The problem here is that the message discounts the social implications of growing up in a low socioeconomic environment. Young people who grow up in low socioeconomic environments aren't taught decision making skills, budgeting, or proper spending. They are however availed to opportunities for underage drinking, cigarettes, drugs, etc. By the time they are no longer wards of their parents or the state, no skills have been gained to warrant the ability to live off of food-stamps or welfare. While there is a lot to be said for self-investment, working your own way forward, etc, blah, blah, blah, we need to be willing to accept that this is the exception, not the norm.

Beyond this, I'd like to address the inclusion of tattoos in this graphic. I kind of love that this was identified as an issue because it too is less of an issues than an opportunity for understanding. The reality for a lot of kids in the lowest socioeconomic brackets is that permanence is a nice but fleeting idea. They deal regularly with continual change in authority figures, places of residence, places of employment, friends, significant others, family members, etc. Tattoos represent a point of permanence that could not otherwise be achieved. By getting a tattoo young people are able to express their body's permanence in a world that offers little else with staying power.

People who are agree with statements like these have never had this kind of experience. People who agree with statements like this were taught the value of a dollar, the importance of putting your needs before your wants, the danger of impulsivity and so many more valuable but rare lessons. What I want us to admit here is that we understand very little of what goes on for people who require the use of social assistance. We don't understand it because we haven't been there. When it looks like people are abusing the system, it's evidence of a social experience that has not provided the opportunities to act otherwise.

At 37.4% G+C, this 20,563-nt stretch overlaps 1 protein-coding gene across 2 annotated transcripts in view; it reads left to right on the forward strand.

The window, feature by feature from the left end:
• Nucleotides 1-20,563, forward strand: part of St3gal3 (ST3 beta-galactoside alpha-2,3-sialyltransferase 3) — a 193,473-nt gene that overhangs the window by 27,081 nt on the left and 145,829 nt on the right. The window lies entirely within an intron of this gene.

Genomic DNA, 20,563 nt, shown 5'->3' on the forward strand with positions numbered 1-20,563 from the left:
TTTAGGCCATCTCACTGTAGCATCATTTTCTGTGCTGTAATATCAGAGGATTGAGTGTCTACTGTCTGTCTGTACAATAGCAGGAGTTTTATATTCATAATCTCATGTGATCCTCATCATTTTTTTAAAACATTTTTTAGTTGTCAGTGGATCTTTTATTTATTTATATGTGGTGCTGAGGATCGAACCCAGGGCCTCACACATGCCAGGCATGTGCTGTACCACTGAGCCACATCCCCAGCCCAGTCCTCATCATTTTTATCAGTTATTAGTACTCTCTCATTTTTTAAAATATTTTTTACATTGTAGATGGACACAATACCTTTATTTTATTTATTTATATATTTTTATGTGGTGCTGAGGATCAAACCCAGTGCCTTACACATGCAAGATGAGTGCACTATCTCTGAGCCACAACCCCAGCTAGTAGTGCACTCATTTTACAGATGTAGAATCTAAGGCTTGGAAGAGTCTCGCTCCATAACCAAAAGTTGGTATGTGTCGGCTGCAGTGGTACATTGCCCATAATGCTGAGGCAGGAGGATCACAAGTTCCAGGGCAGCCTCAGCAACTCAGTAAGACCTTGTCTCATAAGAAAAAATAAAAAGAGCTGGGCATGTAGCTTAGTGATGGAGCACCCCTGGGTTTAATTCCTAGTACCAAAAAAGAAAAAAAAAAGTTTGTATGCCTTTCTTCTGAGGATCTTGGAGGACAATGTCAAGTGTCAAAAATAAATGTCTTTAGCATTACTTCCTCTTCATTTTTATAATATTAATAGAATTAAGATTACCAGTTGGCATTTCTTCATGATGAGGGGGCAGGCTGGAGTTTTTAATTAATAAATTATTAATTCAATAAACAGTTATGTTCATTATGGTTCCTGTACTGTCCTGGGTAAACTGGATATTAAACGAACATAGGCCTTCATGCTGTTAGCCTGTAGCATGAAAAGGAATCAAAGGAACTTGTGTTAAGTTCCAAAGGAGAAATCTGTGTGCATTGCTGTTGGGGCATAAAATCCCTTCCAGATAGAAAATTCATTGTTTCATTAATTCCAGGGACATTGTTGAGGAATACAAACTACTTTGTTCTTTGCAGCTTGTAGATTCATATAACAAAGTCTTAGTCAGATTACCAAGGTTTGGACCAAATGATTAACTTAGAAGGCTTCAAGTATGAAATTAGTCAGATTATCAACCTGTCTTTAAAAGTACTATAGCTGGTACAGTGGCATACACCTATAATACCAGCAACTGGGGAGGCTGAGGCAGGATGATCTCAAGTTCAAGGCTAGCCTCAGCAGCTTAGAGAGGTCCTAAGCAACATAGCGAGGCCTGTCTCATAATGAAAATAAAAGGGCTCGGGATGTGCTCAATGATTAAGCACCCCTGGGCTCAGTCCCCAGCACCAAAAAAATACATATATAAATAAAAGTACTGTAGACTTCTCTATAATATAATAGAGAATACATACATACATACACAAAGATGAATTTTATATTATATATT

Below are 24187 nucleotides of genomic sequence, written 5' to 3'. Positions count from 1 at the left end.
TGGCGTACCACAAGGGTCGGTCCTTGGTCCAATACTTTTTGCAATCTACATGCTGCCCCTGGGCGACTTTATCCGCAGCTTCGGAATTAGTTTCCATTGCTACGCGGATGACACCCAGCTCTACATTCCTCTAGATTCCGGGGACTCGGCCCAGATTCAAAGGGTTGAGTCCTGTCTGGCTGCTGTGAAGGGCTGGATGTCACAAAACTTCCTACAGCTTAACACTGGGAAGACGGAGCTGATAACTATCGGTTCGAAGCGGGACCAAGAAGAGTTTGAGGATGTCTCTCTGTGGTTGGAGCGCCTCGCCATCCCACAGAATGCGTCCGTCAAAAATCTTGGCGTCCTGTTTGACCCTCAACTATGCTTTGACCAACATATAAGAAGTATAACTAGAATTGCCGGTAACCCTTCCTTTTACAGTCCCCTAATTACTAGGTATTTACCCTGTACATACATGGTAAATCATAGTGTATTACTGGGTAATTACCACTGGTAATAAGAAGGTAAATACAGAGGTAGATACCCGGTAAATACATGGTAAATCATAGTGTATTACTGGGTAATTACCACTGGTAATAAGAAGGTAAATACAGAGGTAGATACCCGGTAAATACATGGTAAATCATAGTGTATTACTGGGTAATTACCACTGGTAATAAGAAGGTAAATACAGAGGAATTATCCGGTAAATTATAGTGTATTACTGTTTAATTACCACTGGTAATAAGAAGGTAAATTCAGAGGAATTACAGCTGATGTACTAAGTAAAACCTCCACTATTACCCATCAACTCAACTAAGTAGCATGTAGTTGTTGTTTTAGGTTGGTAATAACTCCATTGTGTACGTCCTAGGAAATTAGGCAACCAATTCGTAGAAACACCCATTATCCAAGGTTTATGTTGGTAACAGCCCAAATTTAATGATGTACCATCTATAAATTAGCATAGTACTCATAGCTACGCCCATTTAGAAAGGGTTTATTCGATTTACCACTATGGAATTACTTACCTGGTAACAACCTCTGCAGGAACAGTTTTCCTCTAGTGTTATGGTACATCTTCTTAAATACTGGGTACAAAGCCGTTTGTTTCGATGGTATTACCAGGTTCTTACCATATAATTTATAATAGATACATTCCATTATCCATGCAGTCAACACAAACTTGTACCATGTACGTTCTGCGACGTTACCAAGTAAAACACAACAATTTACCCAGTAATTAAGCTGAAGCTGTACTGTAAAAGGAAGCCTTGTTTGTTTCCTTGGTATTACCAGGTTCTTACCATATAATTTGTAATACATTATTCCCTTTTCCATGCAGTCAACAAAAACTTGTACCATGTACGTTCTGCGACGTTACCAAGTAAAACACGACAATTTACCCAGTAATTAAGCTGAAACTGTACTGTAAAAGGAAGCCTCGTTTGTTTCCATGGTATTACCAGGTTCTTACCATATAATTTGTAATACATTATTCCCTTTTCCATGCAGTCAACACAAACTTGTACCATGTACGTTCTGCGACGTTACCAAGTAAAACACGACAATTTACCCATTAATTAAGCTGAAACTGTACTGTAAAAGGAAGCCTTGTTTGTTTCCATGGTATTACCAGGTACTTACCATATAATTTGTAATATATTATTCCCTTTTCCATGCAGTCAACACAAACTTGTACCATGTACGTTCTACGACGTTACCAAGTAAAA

When I responded with this sentiment on that Facebook post, I encouraged a more verbal discussion and dialogue about these kind of issues, rather than passive aggressively stating this kind of opinion on Facebook. I was met with a harsh statement that Facebook should be a place where we share our opinions, thoughts and feelings. The problem with this is that it promotes misunderstanding. Tone cannot be carried virally. Ground breaking, right? But when we promote misunderstanding, we promote division and we are already swimming in a sea of divide and drowning. Do you hear me folks? We are fucking drowning in division of our own creation. It's detrimental. And it's killing us.

Please, please, please think about the people you are including in statements like these and acknowledge that they are worth so much more than the blatant label you are placing on them. In this case, "system abusing bastards." I realize those are my words, not yours.

So I'm closing down my newsfeed. I don't think I fully understand how much work this is going to be but it hurts me too much to know that people I respect think this way.

Thursday, November 8, 2012


Today in my teenage angst, I'm too lazy for anything else. I have so much to write about. So much to tell. But I can't. Because I'm tired, and taxed. And when I'm tired and taxed all I want is to sleep and watch Modern Family. Which I have been doing. So. Here we go.